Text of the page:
DOI: 10.4049/jimmunol.2200848 ISSN:

4-Octyl Itaconate and Dimethyl Fumarate Induce Secretion of the Anti-Inflammatory Protein Annexin A1 via NRF2

Ciana Diskin, Emily A. Day, Órlaith C. Henry, Juliana E. Toller-Kawahisa, Luke A. J. O’Neill
  • Immunology
  • Immunology and Allergy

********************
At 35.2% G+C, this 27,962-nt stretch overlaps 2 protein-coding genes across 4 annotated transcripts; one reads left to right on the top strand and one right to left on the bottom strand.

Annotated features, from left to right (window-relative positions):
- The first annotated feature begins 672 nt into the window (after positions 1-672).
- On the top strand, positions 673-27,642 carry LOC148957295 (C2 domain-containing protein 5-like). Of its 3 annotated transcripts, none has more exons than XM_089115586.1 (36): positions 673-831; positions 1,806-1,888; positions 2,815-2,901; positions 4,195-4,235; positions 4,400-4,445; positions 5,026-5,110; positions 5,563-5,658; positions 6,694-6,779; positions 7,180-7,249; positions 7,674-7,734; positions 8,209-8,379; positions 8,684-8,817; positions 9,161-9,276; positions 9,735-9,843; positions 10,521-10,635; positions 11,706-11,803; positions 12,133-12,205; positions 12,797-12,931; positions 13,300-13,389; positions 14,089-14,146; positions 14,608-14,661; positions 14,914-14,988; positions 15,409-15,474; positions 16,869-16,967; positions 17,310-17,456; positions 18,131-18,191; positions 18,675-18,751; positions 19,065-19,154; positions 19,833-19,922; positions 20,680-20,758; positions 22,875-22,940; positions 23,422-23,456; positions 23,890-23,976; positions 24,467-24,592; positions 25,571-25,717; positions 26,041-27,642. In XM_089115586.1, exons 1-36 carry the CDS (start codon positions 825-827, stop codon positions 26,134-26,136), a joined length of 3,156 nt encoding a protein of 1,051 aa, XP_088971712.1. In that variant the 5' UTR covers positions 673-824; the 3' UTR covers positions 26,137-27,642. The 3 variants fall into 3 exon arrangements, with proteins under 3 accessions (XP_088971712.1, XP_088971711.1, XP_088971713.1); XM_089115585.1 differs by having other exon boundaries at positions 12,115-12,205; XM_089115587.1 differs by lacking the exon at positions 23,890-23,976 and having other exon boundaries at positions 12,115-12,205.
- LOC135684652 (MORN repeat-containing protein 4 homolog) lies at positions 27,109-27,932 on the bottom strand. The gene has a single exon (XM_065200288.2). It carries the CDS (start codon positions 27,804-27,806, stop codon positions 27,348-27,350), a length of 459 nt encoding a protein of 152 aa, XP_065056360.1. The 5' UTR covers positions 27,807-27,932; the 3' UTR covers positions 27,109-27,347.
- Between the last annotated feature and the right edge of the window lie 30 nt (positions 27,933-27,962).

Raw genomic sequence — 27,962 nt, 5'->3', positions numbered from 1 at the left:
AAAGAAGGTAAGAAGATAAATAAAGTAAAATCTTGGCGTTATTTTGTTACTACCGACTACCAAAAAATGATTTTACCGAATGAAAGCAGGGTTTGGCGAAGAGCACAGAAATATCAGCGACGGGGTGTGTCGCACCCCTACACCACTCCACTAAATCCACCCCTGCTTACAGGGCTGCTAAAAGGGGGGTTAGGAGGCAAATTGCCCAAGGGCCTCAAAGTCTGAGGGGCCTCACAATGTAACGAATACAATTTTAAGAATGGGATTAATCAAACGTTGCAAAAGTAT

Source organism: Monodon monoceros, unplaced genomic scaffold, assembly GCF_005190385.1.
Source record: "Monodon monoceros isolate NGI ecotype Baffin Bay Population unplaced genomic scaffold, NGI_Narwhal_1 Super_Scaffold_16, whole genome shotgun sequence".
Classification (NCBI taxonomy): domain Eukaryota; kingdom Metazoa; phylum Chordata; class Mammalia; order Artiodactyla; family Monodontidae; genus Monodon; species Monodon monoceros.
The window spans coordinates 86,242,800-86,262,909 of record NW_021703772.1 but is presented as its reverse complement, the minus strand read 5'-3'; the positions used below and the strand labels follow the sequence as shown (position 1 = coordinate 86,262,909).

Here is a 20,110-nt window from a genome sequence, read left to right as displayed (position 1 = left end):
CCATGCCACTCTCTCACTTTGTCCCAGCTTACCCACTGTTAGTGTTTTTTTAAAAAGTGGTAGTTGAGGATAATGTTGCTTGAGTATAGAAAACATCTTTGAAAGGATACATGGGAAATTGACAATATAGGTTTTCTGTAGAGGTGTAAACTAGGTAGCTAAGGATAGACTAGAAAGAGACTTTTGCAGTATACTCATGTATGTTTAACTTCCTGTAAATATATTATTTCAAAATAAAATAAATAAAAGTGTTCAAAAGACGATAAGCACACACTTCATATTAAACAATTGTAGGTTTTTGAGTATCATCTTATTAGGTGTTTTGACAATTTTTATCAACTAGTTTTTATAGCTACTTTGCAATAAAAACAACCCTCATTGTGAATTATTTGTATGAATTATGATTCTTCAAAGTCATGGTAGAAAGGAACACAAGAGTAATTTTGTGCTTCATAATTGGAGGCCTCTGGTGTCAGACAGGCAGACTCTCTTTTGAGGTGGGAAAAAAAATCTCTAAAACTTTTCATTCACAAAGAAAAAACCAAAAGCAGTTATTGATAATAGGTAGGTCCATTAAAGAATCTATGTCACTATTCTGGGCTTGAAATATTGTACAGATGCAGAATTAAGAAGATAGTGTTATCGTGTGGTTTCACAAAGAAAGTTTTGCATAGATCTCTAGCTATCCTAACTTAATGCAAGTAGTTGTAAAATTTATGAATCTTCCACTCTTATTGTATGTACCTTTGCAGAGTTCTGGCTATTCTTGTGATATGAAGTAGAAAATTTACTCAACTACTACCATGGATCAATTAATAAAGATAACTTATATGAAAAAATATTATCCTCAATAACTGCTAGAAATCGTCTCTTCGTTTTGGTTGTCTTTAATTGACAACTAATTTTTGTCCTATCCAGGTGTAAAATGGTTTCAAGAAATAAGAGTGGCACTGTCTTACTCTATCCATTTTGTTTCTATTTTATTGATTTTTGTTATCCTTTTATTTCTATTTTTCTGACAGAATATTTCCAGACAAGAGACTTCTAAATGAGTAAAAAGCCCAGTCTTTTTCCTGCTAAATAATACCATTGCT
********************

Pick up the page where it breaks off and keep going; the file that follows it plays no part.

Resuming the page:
Annexin A1 is a key anti-inflammatory effector protein that is involved in the anti-inflammatory effects of glucocorticoids. 4-Octyl itaconate (4-OI), a derivative of the endogenous metabolite itaconate, which is abundantly produced by LPS-activated macrophages, has recently been identified as a potent anti-inflammatory agent. The anti-inflammatory effects of 4-OI share a significant overlap with those of dimethyl fumarate (DMF), a derivate of another Krebs cycle metabolite fumarate, which is already in use clinically for the treatment of inflammatory diseases. In this study we show that both 4-OI and DMF induce secretion of the 33-kDa form of annexin A1 from murine bone marrow–derived macrophages, an effect that is much more pronounced in LPS-stimulated cells. We also show that this 4-OI– and DMF-driven annexin A1 secretion is NRF2-dependent and that other means of activating NRF2 give rise to the same response. Lastly, we demonstrate that the cholesterol transporter ABCA1, which has previously been implicated in annexin A1 secretion, is required for this process in macrophages. Our findings contribute to the growing body of knowledge on the anti-inflammatory effects of the Krebs cycle metabolite derivatives 4-OI and DMF.

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